Having that coffee tin within easy reach of where the scrap metal is generated makes it super simple to get into the habit of tossing bits there instead of the garbage. You know the saying “out of sight, out of mind”? I definitely didn’t want that!
Once we’ve got a few buckets worth of scrap metal stored in the garage, we make a trip to the Eco Station up the road. We check in with the attendee at the front, and let them know we have scrap metal. They direct us to the appropriate large bin, and we unload the pieces ourselves. It’s super fun to scatter the metal bits into the large bin, and see how far we can toss the larger items! Keep in mind that this is essentially a work site, so keep the following safety tips in mind:
No kids out of vehicles
Wear appropriate clothing (no open-toed shoes for example)
Be aware of your surroundings, and other people and vehicles moving around you
Be courteous to the other folks and staff using the facility
Metal is a valuable resource, that is easily recycled and re-used. By recycling it, you can save the energy it takes to create new metal. And metal can be recycled over and over again. It makes perfect sense to my brain to recycle and reuse valuable materials, and I am glad our household has come up with an easy way to do that with the metal we bring in.
MEANINGFUL & SPECIFIC ACTIONS
I am a big fan of doing everything I can to reduce my environmental footprint. But ultimately, that will never be enough to turn the tide of the Climate Crisis. Which is why for every individual action I do, I try and think of something bigger and work on that too. This part is way harder, and usually relies on governments and large corporations, of which I am neither. But I am part of a community of folks. And we can make a difference in our community.
I don’t have big answers here, and people who are much smarter than me have done a lot of work on this, so I will leave the educating to them. (I’ve posted some links below.) I do know that we can all do more. And if we have even the most basic knowledge and the tiniest bit of privilege, there is probably something that we could and should be doing. Even if it is the tiniest thing. And somedays this literally feels like the tiniest thing!
ack at the start of 2021, I decided to choose 12 Projects around the house to tackle over the course of the year. One per month. I quickly brainstormed a couple obvious ones, then filled out the majority of the list throughout January. (As I was working on the first project). To note: there is nothing wrong with my house.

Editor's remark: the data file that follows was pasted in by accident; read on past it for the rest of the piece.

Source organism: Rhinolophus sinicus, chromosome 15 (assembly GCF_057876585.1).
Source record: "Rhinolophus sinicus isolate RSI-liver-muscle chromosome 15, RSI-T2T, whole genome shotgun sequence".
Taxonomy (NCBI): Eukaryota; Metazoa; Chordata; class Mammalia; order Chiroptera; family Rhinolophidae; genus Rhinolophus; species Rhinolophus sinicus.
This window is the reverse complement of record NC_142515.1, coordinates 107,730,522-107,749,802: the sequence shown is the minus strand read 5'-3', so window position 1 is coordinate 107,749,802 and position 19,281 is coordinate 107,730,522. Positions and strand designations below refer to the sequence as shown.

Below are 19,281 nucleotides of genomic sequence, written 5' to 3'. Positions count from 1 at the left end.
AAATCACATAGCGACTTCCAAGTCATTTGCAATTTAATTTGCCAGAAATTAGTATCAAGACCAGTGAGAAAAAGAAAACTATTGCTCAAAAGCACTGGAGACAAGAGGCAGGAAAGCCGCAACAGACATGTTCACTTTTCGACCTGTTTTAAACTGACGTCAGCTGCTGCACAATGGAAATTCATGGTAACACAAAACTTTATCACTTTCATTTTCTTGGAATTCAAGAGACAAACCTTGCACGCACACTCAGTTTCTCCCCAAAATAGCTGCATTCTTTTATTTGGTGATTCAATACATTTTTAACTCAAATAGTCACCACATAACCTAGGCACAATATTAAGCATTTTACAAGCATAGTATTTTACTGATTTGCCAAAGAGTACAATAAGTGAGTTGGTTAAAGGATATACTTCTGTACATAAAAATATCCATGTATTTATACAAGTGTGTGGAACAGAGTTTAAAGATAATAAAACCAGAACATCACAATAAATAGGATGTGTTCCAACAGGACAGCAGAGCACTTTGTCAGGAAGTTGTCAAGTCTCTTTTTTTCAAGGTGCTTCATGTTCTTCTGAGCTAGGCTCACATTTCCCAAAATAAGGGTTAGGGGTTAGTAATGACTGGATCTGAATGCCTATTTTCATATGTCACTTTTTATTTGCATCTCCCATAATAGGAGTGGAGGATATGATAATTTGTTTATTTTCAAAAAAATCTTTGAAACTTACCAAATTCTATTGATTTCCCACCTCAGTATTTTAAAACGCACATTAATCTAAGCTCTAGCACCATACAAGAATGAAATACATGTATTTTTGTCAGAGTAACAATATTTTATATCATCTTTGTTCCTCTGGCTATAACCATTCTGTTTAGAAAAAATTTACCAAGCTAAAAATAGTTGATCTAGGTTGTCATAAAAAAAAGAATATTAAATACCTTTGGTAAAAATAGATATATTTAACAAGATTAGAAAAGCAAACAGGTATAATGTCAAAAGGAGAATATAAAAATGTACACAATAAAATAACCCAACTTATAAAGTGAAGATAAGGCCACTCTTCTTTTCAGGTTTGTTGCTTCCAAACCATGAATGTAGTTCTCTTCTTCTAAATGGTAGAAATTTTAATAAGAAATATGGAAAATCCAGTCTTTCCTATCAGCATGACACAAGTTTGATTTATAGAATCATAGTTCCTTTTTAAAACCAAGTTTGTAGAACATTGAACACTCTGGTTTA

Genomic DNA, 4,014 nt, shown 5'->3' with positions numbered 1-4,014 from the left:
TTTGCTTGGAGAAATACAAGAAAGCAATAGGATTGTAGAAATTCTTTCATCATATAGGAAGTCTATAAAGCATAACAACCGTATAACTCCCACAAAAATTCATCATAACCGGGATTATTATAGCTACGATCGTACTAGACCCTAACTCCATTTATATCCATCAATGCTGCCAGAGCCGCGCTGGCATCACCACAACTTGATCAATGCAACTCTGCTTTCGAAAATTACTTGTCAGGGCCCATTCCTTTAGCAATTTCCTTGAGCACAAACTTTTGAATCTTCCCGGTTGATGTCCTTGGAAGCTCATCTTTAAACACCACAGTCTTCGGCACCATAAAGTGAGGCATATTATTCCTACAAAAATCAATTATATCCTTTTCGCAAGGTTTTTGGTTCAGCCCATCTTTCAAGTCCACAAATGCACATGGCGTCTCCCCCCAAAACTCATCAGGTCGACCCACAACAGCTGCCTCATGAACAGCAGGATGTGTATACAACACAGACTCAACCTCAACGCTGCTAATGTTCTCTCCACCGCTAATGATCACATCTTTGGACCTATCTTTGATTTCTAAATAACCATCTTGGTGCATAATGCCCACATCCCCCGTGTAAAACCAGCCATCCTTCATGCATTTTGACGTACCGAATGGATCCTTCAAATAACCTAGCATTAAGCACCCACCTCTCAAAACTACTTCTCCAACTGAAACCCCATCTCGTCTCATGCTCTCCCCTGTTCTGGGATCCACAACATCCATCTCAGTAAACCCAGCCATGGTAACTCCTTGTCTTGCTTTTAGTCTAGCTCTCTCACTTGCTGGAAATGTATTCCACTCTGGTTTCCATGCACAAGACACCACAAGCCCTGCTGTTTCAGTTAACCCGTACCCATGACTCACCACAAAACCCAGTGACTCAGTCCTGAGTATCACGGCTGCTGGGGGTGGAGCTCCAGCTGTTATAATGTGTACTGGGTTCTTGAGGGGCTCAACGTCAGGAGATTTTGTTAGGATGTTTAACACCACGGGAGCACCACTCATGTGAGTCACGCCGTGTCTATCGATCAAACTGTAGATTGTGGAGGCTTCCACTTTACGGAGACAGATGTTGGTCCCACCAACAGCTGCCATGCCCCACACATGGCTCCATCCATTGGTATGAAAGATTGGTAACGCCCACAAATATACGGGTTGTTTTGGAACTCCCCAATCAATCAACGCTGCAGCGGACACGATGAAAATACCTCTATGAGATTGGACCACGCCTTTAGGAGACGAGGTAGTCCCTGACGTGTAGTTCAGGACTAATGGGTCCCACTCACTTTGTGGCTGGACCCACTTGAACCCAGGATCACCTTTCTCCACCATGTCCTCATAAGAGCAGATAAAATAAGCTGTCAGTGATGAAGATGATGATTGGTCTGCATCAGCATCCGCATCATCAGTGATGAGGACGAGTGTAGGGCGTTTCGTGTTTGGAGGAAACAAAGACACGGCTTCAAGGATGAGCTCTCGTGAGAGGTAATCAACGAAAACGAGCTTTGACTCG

I caution against falling into the HGTV-trap of thinking your home is “wrong” because it doesn’t look like the homes on TV. Instead, look to the ways you enjoy your spaces and the function of those spaces. If something isn’t working for those reasons, see if you can make a quick fix. If something is “ugly”, but still works, maybe leave it alone. Your wallet and the environment will thank you.
The only purely aesthetic changes will be made with paint. Our bedroom is in rough shape, and the gloomy main floor colour brings me down, so those will get a refresh. Other wise, all of these projects will hopefully help me enjoy it more, keep things (and me) organized, and potentially even benefit my community.
JANUARY THROUGH MARCH
I previously detailed my January project on the blog (this link won’t work anymore unfortunately… CREATIVE: Art for the Book Nook). And so far it has stayed (mostly) clean, and honors my intent for the space. My spice cupboard had never been properly organized since we moved in here, so I made it February’s Project. And I knew that I would have to get my seeds started in March anyway, so I made it a Project. All of the projects so far have relied on items and tools I had in my home. I collect (hoard?) glass jars, and the grow cabinet was a secondhand gift from my parents. Being purposeful about my energy, and putting a time limit/deadline on the Projects focuses the intent and encourages completion.
So far I am 3 for 3.
This has been a good reminder that I don’t need a lot of fancy or new supplies. I have a lot of things I can use at home, I just need to make the time to put it all together. It is also a good reminder that I can plan out projects and actually complete them. It’s nice to have some small, medium, and large-sized goals to tackle and prove this to myself every once and awhile.
But if anyone has ideas for November’s project, I am taking suggestions!
This has become one of my favourite traditions. Tracking and writing about the books I’ve read every quarter. In these summary posts, I usually include a note about my favourite title from the quarter, write about my book goals and how those are going, and note which books I’ve currently got on the go. I love chatting about books, thinking about books, writing about books, but I don’t think that has an audience here. And then I read back through my last book summary post and I realized that I am the audience for these posts. That’s a good enough reason to keep going.
This is a 1st quarter write up, and covers January through March 2021. I read 20 books this quarter (two more than Q4 2020), and am still successfully tracking them on a Google Sheet. I not only track titles here, I also use it to track my “mini” reading goals. To note: I am doing a crap job on those mini goals.